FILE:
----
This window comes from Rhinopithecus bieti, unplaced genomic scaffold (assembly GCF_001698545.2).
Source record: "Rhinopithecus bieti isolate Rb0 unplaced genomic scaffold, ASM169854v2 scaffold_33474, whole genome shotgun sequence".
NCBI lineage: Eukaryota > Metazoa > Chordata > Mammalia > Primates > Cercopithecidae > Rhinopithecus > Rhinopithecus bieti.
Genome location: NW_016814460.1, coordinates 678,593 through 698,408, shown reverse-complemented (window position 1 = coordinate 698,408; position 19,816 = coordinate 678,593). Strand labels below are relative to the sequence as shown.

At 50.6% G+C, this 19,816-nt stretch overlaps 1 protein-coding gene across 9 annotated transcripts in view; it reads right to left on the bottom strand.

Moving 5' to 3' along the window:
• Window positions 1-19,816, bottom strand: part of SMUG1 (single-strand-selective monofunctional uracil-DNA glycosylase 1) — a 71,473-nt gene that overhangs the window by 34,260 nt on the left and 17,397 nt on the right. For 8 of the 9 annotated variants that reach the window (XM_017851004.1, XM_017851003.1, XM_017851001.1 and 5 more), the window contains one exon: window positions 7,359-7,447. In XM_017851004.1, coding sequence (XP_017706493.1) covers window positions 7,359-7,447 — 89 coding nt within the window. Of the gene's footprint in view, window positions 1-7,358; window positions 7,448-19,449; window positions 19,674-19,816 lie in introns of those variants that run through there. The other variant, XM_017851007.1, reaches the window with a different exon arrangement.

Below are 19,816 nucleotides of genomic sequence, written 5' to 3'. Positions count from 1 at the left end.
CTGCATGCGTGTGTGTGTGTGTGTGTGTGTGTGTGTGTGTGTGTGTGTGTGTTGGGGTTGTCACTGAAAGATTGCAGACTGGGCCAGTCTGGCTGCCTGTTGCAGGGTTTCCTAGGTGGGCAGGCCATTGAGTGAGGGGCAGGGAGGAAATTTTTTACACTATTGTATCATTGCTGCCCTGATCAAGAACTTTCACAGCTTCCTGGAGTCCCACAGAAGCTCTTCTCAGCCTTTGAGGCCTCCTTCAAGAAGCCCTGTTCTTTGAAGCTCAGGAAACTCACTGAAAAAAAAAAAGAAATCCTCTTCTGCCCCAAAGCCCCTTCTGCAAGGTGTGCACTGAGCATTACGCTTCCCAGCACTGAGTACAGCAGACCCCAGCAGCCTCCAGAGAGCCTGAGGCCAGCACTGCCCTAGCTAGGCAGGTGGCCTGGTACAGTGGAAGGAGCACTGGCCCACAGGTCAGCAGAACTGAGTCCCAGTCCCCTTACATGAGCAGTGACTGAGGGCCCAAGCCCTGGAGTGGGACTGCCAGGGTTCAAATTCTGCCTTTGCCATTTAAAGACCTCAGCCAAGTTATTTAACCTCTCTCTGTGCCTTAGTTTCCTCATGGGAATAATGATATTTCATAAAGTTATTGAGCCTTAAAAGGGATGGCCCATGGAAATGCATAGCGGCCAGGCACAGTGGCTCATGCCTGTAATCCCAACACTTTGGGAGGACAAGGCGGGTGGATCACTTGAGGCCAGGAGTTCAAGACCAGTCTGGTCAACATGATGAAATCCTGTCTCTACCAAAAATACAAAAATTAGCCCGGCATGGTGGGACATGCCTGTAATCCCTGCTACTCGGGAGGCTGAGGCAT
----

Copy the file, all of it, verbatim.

This window comes from Rhinopithecus bieti, unplaced genomic scaffold (assembly GCF_001698545.2).
Source record: "Rhinopithecus bieti isolate Rb0 unplaced genomic scaffold, ASM169854v2 scaffold_33474, whole genome shotgun sequence".
NCBI lineage: Eukaryota > Metazoa > Chordata > Mammalia > Primates > Cercopithecidae > Rhinopithecus > Rhinopithecus bieti.
Genome location: NW_016814460.1, coordinates 678,593 through 698,408, shown reverse-complemented (window position 1 = coordinate 698,408; position 19,816 = coordinate 678,593). Strand labels below are relative to the sequence as shown.

At 50.6% G+C, this 19,816-nt stretch overlaps 1 protein-coding gene across 9 annotated transcripts in view; it reads right to left on the bottom strand.

Moving 5' to 3' along the window:
• Window positions 1-19,816, bottom strand: part of SMUG1 (single-strand-selective monofunctional uracil-DNA glycosylase 1) — a 71,473-nt gene that overhangs the window by 34,260 nt on the left and 17,397 nt on the right. For 8 of the 9 annotated variants that reach the window (XM_017851004.1, XM_017851003.1, XM_017851001.1 and 5 more), the window contains one exon: window positions 7,359-7,447. In XM_017851004.1, coding sequence (XP_017706493.1) covers window positions 7,359-7,447 — 89 coding nt within the window. Of the gene's footprint in view, window positions 1-7,358; window positions 7,448-19,449; window positions 19,674-19,816 lie in introns of those variants that run through there. The other variant, XM_017851007.1, reaches the window with a different exon arrangement.

Below are 19,816 nucleotides of genomic sequence, written 5' to 3'. Positions count from 1 at the left end.
CTGCATGCGTGTGTGTGTGTGTGTGTGTGTGTGTGTGTGTGTGTGTGTGTGTTGGGGTTGTCACTGAAAGATTGCAGACTGGGCCAGTCTGGCTGCCTGTTGCAGGGTTTCCTAGGTGGGCAGGCCATTGAGTGAGGGGCAGGGAGGAAATTTTTTACACTATTGTATCATTGCTGCCCTGATCAAGAACTTTCACAGCTTCCTGGAGTCCCACAGAAGCTCTTCTCAGCCTTTGAGGCCTCCTTCAAGAAGCCCTGTTCTTTGAAGCTCAGGAAACTCACTGAAAAAAAAAAAGAAATCCTCTTCTGCCCCAAAGCCCCTTCTGCAAGGTGTGCACTGAGCATTACGCTTCCCAGCACTGAGTACAGCAGACCCCAGCAGCCTCCAGAGAGCCTGAGGCCAGCACTGCCCTAGCTAGGCAGGTGGCCTGGTACAGTGGAAGGAGCACTGGCCCACAGGTCAGCAGAACTGAGTCCCAGTCCCCTTACATGAGCAGTGACTGAGGGCCCAAGCCCTGGAGTGGGACTGCCAGGGTTCAAATTCTGCCTTTGCCATTTAAAGACCTCAGCCAAGTTATTTAACCTCTCTCTGTGCCTTAGTTTCCTCATGGGAATAATGATATTTCATAAAGTTATTGAGCCTTAAAAGGGATGGCCCATGGAAATGCATAGCGGCCAGGCACAGTGGCTCATGCCTGTAATCCCAACACTTTGGGAGGACAAGGCGGGTGGATCACTTGAGGCCAGGAGTTCAAGACCAGTCTGGTCAACATGATGAAATCCTGTCTCTACCAAAAATACAAAAATTAGCCCGGCATGGTGGGACATGCCTGTAATCCCTGCTACTCGGGAGGCTGAGGCAT